The Jamestown Area Bowling Council Hall of Fame induction dinner will be held on Oct. 5 at the Lillian V. Ney Renaissance Center.
Chris Hooper, Brian Kennelley, Charles Lamb, Nick Miletti Jr., Ang Valvo, Ken Weilacher, R.J. Williams and Skete Williams will be the inductees this year.
There will be a cash bar at 6 p.m. with a prime rib buffet dinner at 7 p.m. Tickets are available for $22 from Mary Gayton at Jamestown Bowling Company, call 483-1818, or Patty Hurtack at 488-0580.
Below are the biographies for each of the inductees:
Maple Springs native Chris Hooper made a name for himself during a long career, both locally and as a Professional Bowling Association member, beginning in 1990 and continuing today.
Hooper was a member of the Jamestown Area association from 1988 through 2012 and posted a career high average of 232. His high 3-game set was an 848, which he rolled in a tournament at Cutting Lanes and the powerful right-hander collected a total of 20 300 games as a USBC member and had five more while competing on the PBA tour.
Hooper was the all-time money winner on the "Jamestown TV Bowling Challenge" during its 16-year run on Time Warner Cable 8, winning numerous matches and weekly titles and he made the national PBA tour telecast on ESPN in 1996 at the Rochester Open where he finished third.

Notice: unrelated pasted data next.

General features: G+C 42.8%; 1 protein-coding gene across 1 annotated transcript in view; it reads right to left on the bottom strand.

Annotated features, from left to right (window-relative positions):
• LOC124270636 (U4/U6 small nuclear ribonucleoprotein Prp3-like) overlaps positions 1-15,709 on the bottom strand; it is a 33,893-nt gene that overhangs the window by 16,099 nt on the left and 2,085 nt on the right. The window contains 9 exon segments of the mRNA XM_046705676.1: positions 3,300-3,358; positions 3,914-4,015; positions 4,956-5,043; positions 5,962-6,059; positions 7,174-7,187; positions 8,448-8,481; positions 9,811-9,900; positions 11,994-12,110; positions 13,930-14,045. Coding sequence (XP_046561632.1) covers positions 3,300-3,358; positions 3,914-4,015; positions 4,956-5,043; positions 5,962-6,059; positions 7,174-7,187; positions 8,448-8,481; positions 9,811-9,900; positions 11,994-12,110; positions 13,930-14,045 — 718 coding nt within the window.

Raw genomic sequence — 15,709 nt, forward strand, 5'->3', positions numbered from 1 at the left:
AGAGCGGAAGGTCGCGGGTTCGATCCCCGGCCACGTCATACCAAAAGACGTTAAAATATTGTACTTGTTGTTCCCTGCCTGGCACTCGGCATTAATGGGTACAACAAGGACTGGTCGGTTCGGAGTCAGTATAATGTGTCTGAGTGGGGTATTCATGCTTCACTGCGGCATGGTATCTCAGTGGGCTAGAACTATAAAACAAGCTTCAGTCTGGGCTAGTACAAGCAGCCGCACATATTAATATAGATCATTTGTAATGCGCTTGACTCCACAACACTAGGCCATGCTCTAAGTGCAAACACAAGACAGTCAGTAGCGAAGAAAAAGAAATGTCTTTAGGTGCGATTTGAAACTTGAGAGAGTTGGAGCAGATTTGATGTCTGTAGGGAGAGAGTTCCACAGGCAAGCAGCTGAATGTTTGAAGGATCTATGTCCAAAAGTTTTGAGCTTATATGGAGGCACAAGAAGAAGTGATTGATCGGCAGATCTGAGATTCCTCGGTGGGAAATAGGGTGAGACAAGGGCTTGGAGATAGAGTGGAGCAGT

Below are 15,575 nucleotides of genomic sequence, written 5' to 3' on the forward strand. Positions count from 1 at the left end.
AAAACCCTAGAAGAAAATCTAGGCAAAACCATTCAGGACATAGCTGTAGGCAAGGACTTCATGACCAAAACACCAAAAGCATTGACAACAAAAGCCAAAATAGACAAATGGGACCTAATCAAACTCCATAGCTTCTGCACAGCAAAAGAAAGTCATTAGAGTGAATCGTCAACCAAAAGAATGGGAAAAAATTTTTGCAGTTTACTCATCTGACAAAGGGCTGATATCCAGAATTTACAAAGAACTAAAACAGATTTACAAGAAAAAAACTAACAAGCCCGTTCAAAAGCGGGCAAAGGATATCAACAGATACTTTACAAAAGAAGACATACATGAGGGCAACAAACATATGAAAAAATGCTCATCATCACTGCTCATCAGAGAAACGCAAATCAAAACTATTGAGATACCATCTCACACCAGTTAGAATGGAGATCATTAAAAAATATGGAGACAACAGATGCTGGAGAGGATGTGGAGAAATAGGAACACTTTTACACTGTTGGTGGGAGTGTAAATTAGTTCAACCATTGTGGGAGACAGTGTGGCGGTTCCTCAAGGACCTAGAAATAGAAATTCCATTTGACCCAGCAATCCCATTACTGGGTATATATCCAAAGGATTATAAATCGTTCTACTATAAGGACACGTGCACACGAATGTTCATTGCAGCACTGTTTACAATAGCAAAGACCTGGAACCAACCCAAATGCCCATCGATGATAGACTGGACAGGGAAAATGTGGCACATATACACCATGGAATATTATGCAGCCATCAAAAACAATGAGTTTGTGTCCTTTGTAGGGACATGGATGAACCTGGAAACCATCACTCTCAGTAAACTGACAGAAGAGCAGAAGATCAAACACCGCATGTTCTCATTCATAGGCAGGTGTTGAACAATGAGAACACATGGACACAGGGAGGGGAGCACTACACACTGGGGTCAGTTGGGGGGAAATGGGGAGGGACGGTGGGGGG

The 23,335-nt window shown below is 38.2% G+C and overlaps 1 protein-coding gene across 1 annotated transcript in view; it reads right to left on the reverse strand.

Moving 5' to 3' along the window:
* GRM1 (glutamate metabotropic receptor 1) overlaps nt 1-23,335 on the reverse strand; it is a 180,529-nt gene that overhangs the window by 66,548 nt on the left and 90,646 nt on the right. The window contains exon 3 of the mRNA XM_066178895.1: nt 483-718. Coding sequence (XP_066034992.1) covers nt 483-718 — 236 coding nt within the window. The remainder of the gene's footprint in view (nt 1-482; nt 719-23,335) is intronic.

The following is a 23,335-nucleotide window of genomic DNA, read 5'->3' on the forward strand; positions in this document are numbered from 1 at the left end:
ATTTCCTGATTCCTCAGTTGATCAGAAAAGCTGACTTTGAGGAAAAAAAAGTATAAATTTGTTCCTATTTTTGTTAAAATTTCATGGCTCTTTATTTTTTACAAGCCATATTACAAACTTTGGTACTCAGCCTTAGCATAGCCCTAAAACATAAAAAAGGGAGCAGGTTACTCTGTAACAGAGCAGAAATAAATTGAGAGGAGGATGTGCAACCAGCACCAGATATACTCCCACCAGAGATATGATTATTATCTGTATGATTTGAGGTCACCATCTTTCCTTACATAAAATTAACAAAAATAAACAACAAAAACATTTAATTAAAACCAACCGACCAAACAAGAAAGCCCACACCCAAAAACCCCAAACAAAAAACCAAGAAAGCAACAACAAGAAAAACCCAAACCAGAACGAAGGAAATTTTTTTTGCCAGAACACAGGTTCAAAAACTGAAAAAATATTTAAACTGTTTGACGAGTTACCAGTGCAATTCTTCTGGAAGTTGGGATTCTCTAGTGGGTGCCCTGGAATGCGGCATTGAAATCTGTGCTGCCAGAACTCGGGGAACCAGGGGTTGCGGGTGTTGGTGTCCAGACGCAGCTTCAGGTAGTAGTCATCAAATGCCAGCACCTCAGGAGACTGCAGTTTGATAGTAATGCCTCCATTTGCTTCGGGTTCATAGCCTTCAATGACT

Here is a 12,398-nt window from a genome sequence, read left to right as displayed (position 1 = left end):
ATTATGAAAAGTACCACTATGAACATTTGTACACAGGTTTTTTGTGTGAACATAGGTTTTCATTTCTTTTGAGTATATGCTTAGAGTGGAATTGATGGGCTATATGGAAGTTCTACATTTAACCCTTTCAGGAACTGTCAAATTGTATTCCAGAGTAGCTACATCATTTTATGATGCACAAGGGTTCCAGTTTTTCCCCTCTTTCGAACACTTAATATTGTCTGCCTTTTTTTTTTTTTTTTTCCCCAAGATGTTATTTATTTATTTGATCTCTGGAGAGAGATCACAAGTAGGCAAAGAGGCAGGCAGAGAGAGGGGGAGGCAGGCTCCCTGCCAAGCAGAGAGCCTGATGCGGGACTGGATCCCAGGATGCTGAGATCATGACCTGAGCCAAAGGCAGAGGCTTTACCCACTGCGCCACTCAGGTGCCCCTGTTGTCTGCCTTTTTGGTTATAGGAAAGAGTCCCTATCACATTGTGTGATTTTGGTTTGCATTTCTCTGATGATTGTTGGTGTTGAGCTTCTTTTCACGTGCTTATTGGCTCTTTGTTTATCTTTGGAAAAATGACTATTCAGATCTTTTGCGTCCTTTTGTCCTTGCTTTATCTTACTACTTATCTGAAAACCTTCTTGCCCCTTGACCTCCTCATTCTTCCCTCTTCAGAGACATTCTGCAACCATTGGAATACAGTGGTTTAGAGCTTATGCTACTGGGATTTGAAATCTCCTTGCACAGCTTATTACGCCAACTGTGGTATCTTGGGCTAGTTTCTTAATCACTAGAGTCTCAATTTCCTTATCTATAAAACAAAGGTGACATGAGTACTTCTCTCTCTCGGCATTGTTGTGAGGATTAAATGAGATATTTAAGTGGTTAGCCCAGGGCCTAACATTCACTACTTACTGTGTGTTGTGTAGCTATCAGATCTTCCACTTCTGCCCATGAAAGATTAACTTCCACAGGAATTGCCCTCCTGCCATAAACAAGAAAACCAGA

He also was a regional PBA champion, winning the PBA Dynothane Open in 1997 and was a member of "Team Storm" from 1997-2000.
Hooper continues to reside in Maple Springs.
Brian Kennelley's long career began as a junior bowler at Fountain Bowl and his achievements on the lanes made him one of the best the area has ever produced.
Averaging more than 200 for most of his career seemed to come easy and the righty posted five sanctioned 300 games, as well as three 299s and a 298, along with countless 700 sets. He reached his high series, an 835, in 1999. He also was a member of many of the area's top classic league teams.
Kennelley hit the high point of his career in 1985 when he and fellow hall-of-famer Bob Weeks and George Adams rolled an 836 3-man team game and on that same night, fired a team series of 2,293 for the Frewsburg Hotel.
In March 1986, Kennelley, Weeks and Jim Payne threw a 2,246 team series and in the 1998-99 season, he won the Division A singles and all-events in the Jamestown Area City Tournament.
Kennelley recently returned to league bowling after several years off, but never really "retired" from sport, bowling at least once per year with his children in annual Thanksgiving tournaments.
He resides in Jamestown and has three children, Devon, Amanda and Danielle.
CHARLES S. LAMB
The late Charles S. Lamb's accomplishments in a career that began in the 1940s and extended into the 1970s might be considered modest by today's high-scoring standards, but his heyday was during an era where lacquer was the choice for lane conditioning, black rubber was the primary material used for bowling balls and pins were made of solid wood.